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Would you support a military coup?

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LandJ Posted: Tue, Apr 9 2013 10:43 AM

Would you support a military coup and its paternalistic policies in order to provide economic freedom?
Consider, that under such conditions, the dictator will restrict individual freedom and civil liberties. Moreover, opponents may get killed or imprisoned. Take Pinochet's junta as an example. He restricted and killed people.

- Do you support PInochet' s restriction methods? 
- Would you support something like that?
- In other words, do Libertarians support the saying "The end justifies the means." If no, why not?

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gotlucky replied on Tue, Apr 9 2013 10:47 AM

Make sure you call the cops on any idiot that says "yes". Unless of course, you don't have to call...

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Autolykos replied on Tue, Apr 9 2013 10:48 AM

LandJ:
Would you support a military coup and its paternalistic policies in order to provide economic freedom?

The first bolded phrase contradicts the second one. Paternalistic policies, by definition, don't provide economic freedom.

The keyboard is mightier than the gun.

Non parit potestas ipsius auctoritatem.

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Jargon replied on Tue, Apr 9 2013 11:01 AM

Of course not Officer!

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Marko replied on Tue, Apr 9 2013 11:23 AM

Well we would have to, no? You said opponents would be liable to be killed!

Please don't worry about us Mr. Fascist, we would support the hell out of your junta! We're no threat to you, promise!

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LandJ:

Would you support a military coup and its paternalistic policies in order to provide economic freedom?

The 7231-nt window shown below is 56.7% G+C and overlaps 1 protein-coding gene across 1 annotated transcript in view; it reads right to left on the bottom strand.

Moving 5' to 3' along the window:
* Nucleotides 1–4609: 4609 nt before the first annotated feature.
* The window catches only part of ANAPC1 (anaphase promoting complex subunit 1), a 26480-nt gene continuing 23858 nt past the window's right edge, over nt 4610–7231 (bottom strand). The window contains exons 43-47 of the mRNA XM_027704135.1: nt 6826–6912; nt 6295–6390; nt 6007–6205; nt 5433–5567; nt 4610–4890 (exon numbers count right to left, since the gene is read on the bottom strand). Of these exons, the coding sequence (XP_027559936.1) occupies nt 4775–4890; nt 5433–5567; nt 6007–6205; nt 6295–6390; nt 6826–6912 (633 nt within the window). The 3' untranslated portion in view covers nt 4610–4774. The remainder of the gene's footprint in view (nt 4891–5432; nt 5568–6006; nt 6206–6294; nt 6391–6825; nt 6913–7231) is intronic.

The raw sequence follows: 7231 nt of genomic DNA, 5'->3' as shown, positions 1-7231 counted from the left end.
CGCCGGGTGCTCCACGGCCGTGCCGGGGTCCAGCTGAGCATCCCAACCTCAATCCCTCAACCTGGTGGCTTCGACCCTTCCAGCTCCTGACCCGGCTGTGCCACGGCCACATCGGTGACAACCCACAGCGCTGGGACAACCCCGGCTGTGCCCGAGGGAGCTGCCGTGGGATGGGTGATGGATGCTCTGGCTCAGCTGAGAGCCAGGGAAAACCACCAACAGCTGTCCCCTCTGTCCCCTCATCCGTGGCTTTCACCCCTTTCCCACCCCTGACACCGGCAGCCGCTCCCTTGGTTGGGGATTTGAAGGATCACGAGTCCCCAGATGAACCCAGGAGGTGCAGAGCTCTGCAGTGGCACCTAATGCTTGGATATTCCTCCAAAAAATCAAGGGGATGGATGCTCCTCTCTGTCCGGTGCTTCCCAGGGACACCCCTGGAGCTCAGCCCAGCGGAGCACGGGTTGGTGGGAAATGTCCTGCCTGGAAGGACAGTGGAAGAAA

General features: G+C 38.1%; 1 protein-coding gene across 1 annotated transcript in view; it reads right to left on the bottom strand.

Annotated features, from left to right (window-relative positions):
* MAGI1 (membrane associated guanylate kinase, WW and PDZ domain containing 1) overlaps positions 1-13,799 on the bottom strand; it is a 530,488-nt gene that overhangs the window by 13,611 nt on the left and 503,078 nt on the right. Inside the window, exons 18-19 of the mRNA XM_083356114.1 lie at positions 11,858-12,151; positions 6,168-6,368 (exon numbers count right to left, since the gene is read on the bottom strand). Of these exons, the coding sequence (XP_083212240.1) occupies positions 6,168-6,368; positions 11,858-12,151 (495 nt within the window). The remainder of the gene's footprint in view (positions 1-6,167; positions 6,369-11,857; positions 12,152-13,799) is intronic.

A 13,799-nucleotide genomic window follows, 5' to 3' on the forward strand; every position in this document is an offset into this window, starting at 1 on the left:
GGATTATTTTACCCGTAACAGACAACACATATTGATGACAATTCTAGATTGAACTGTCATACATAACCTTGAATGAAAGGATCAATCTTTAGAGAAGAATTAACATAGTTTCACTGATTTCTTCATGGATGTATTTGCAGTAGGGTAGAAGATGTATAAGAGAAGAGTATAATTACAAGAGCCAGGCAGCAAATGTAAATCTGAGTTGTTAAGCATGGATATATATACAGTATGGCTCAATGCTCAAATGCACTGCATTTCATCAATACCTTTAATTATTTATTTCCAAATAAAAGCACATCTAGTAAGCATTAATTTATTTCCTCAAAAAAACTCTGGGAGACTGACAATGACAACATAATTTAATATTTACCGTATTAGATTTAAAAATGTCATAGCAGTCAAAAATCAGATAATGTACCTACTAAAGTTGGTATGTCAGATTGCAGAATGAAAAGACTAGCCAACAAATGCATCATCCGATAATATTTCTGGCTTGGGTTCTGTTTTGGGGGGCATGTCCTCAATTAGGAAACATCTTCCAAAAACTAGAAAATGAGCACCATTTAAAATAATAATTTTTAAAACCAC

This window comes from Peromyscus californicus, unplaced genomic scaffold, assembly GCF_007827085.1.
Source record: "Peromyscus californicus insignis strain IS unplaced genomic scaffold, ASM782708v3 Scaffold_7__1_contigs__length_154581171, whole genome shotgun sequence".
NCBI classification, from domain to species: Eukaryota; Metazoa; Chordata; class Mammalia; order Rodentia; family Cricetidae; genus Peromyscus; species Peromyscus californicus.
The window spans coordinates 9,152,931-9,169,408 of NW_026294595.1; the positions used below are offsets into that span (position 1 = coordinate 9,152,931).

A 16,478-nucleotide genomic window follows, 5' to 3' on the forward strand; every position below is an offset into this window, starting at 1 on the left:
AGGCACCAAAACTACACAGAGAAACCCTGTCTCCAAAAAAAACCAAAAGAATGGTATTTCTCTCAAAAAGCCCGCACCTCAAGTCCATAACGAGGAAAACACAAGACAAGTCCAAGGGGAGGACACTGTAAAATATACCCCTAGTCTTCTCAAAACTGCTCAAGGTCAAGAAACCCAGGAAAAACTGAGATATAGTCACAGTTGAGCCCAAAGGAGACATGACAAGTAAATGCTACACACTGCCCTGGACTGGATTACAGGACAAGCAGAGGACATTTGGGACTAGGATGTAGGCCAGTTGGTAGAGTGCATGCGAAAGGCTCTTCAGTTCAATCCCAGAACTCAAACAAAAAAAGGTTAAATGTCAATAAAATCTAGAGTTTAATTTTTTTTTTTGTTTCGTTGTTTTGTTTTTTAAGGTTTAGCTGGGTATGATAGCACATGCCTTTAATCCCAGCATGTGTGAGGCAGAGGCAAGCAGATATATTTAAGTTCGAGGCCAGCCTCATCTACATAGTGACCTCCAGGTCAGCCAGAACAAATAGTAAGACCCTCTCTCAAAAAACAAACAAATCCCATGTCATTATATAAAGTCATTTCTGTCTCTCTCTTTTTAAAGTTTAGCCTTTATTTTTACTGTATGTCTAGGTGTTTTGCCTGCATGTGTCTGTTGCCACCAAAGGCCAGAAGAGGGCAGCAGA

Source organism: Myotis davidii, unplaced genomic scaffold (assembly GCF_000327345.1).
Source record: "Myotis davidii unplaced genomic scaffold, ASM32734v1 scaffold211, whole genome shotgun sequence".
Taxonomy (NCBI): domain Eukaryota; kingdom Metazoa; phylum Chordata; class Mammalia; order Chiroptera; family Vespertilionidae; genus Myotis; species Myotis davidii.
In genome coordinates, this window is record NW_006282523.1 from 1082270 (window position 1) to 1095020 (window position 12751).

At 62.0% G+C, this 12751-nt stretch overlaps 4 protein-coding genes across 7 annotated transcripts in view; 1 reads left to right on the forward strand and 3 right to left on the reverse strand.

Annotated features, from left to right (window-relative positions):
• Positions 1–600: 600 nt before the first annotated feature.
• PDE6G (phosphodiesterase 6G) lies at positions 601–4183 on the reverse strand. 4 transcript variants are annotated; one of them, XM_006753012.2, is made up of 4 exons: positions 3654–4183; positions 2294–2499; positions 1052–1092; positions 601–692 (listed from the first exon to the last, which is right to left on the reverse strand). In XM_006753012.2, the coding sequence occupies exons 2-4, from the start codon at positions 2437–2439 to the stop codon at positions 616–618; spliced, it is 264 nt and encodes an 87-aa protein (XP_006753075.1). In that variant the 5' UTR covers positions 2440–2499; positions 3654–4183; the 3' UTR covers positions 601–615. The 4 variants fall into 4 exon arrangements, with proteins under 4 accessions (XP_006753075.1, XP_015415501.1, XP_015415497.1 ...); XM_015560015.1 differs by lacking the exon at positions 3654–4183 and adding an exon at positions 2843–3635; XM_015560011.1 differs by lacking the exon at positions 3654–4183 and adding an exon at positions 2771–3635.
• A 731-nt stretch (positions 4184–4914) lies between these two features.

Consider, that under such conditions, the dictator will restrict individual freedom and civil liberties. Moreover, opponents may get killed or imprisoned. Take Pinochet's junta as an example. He restricted and killed people.

- Do you support PInochet' s restriction methods? 
- Would you support something like that?
- In other words, do Libertarians support the saying "The end justifies the means." If no, why not?

People in South America generally supported the 60's and 70's coups by military juntas, because they understood their democratic systems had been hijacked by soviet funded political machines, whereas their military and their church remained comparatively more aligned to the traditional values embraced by these peoples.

It is clear that Pinochet regimen doesn't look good compared to the one headed by the dannish prime minister at the time. But only for a complete idiot or the people running Amnesty International it would make any sense to compare the groundlevel situations in Denmark and Chile. If you compare it to the more probable alternative of Chile becoming a USSR satellite, just like Cuba, Pinochet's rule doesn't look that bad at all.

On the contrary, he was the only South American dictator that effectively forestalled the rising red tide in his country, something he achieved by killing the main KGB assets infiltrated in Allende's government and neutralizing other high profile communist operators. And he was able to get much of the job done during and shortly after the critical takeover phase of the coup.

Every successful political gangster knows that purges must be executed fast. The good thing about the communist, and what makes him an easier foe than the otherwise similar islamic terrorist, is that he is generally materialistic and he fears dying, so you can bring him down by sheer brutality.

The less abrasive approach of other countries, like Brazil, Argentina and Venezuela, has allowed the radical left to regroup and wait for their hour of reprisal.

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LandJ replied on Fri, Apr 12 2013 3:39 PM

Pinochet opened Chilean economy. He applied Chicago Boys' policies. Before him, Alliente restricted extremely economic transactions of Chilean citizens. 

That's why I asked if you would support Pinochet's coup (with all his murders etc), in order to prevent Aliente make things worse. In other words, my question is if you would support the State in imprisoning, killing, restricting freedom of expression .....in order to implement free market economy..in order to open the economy.